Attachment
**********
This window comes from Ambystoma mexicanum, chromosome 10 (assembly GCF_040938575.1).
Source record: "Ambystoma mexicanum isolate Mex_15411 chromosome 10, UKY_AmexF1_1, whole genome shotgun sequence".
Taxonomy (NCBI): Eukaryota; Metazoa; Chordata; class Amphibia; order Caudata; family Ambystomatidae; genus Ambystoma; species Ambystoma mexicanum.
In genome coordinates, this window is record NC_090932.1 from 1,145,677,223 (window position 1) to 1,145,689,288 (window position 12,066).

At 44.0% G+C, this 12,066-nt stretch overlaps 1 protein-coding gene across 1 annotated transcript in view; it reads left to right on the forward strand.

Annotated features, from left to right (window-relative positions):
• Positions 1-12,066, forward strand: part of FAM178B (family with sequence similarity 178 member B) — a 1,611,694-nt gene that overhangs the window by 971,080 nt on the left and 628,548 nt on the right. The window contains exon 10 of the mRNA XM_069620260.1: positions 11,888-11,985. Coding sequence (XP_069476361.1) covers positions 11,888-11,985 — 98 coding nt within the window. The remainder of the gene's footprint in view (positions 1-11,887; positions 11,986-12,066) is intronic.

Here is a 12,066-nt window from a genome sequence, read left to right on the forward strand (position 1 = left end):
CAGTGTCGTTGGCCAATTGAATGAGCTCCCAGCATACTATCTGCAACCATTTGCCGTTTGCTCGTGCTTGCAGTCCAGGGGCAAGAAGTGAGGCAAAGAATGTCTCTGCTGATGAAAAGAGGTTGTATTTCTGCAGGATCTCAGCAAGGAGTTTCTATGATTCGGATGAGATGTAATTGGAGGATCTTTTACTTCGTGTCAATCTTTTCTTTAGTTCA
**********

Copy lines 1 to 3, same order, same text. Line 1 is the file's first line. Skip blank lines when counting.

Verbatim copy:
This window comes from Ambystoma mexicanum, chromosome 10 (assembly GCF_040938575.1).
Source record: "Ambystoma mexicanum isolate Mex_15411 chromosome 10, UKY_AmexF1_1, whole genome shotgun sequence".
Taxonomy (NCBI): Eukaryota; Metazoa; Chordata; class Amphibia; order Caudata; family Ambystomatidae; genus Ambystoma; species Ambystoma mexicanum.